Every morning of the current administration, Washington wakes up to numerous tweets dashed off by President Trump in the pre-dawn hours and then scrambles to make sense of it all. Is he setting in motion a new policy? Did he just contradict an existing policy? What’s his beef with any number of Democrats, athletes or celebrities?
While understanding the motives and intent of the president’s daily tweets can be confusing, one thing is for certain: From the Oval Office on down, the D.C. conversation is happening on social media.
If you’re an ambassador or embassy in Washington trying to make your voice heard over the din, engaging online with the policy community – just as you do in real life – should be a top priority. It’s a way to reach policymakers, thought leaders and the general public, push key issues in your own words and be a public face for your country.
According to an analysis by my firm, Cogent Strategies, about one-quarter of ambassadors in Washington are on Twitter. Looking at embassy accounts, 64 percent are on Twitter and 63 percent are on Facebook. Surprisingly, 17 percent of embassy social media accounts and 10 percent of ambassadorial Twitter accounts do not use English as the primary language on the majority of their content – missed opportunities to advance their country’s cause in English-dominated Washington.
Realizing that Washington embassies vary vastly in size, personnel and resources, it isn’t realistic to think that the smallest of embassies would have the same social media capacity as, say, the Embassy of the United Kingdom. At the same time, smaller embassies could see disproportionally positive benefits by prioritizing social media above other forms of advocacy.
The playing field is more level on social media than it is in any other lever of influence in Washington simply because the accounts themselves are free and it’s possible to succeed on effort alone. Savvy countries will devote even modest resources to social media – whether in terms of staff, consultant time or advertising dollars – in order to stand out from the pack. In other words, it doesn’t take a huge investment to build up a social following or spur engagement on a country’s priority issues. Embassy social media accounts also serve as promotional tools to encourage investment and tourism, showcase culture and embassy activities, highlight trade relations with the United States, share positive media coverage and speak to diaspora populations.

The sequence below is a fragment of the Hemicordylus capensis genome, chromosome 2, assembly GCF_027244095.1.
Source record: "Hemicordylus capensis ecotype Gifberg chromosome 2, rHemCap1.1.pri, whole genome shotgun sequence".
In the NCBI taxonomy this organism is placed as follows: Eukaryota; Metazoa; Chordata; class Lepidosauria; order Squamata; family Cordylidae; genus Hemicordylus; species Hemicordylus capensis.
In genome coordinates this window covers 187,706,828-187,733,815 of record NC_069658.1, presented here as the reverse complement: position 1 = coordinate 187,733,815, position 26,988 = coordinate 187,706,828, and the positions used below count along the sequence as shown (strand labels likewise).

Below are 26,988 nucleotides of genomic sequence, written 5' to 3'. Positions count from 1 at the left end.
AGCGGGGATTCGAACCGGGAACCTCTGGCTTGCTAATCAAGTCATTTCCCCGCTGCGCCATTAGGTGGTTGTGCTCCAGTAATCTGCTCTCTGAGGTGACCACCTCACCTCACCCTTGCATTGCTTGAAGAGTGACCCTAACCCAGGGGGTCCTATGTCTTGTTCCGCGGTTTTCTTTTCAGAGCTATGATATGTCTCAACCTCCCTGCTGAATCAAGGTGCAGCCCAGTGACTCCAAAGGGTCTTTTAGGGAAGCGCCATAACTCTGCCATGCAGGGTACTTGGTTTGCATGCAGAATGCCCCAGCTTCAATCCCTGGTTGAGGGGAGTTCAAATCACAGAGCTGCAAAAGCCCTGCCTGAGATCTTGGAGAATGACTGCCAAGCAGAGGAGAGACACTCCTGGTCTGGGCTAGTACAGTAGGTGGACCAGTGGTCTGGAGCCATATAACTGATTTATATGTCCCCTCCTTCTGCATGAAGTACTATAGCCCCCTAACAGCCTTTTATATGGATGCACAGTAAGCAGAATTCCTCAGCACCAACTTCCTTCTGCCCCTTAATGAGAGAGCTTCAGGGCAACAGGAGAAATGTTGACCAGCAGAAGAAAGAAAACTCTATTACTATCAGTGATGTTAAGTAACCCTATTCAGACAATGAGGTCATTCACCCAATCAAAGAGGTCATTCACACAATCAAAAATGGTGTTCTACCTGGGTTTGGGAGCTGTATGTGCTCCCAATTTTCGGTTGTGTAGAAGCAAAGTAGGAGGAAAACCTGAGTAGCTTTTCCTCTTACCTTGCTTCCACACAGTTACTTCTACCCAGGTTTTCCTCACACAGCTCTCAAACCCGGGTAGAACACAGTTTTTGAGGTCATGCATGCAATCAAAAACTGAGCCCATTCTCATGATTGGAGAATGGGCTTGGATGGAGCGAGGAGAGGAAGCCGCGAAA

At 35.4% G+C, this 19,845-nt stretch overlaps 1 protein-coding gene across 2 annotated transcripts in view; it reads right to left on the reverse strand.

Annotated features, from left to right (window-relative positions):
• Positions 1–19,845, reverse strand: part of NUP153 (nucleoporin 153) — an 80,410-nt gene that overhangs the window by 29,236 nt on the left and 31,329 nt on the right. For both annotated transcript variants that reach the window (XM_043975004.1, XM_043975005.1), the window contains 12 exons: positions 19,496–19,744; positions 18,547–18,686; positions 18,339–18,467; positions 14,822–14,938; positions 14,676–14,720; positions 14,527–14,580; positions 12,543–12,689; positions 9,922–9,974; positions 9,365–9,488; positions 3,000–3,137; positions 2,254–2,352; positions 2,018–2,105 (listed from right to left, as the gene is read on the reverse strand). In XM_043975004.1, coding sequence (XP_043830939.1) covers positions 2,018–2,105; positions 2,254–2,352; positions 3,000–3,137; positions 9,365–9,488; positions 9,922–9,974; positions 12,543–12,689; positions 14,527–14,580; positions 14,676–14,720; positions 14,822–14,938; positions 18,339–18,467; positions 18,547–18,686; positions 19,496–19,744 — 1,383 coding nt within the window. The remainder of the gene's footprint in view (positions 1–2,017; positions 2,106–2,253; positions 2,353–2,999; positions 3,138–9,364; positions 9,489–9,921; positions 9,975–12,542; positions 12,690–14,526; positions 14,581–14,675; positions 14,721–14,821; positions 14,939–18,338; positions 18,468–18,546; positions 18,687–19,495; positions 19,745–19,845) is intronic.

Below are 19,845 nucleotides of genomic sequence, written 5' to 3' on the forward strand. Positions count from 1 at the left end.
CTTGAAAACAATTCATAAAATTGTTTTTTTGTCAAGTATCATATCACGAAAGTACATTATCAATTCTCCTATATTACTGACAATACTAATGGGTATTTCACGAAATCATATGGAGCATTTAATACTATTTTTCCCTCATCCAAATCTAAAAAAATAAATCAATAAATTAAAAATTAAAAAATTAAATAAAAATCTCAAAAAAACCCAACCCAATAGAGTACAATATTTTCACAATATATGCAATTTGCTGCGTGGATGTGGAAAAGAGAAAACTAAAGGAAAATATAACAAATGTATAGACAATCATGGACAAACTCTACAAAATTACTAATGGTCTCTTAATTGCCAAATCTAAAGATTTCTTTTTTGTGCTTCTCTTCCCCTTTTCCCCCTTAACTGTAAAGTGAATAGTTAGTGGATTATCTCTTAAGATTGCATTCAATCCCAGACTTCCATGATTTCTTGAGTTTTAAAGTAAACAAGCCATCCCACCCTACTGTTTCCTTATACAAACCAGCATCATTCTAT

But while embassy accounts can act as good promotional platforms, it’s ambassadors themselves who have the real opportunity to engage directly with journalists, influencers and policymakers – thanking them for productive meetings, correcting the record and, ultimately, proving to their capitals back home that they are actively engaged in Washington.
An ambassador is also a public face who can exhibit a little personality on social media and give Americans a sense for how people from their country think, act and respond to being or working in the United States.
I once worked with an ambassador who developed a reputation on Twitter for taking tough questions over social media, often through scheduled Twitter Q&A-style town halls. Those sessions did more to advance his country’s messages in Washington in one hour than any other type of Washington advocacy outside of a meeting with the president or a cabinet official.
Another key aspect of social media engagement is the multiplier effect. When an ambassador speaks at a think tank or an embassy partners with a business for an event, the system of tagging and sharing — so important to social media — creates an echo chamber for your message, embassy and nation.
Increasing diplomatic social media activity does not come without some challenges. Perhaps most daunting is encountering comment and criticism in a public forum. At the same time, that criticism can be helpful, essentially acting as a preview of some of the pushback you might encounter from lawmakers, think tankers or journalists. Being aware of it helps you be prepared for it.
In the social media world, preparation also means having a crisis plan in place and having a content calendar ready. A crisis plan helps you manage instances when pushback becomes stronger than normal. A content calendar helps you create a steady drumbeat of social media posts that highlight your core issues. Putting a small promotional budget to use is also important, including targeting the right people on social media to highlight your key issues or content.
Like a cold pool at the beginning of summer, dipping a toe into the social media waters can cause anxiety and trepidation. But once you’ve taken the plunge, the water quickly warms up. Now is as good a time as any to give it a try.
Will Bohlen, a former journalist and think tank official, is a senior vice president at Cogent Strategies and has advised more than a dozen countries on public relations matters in the United States.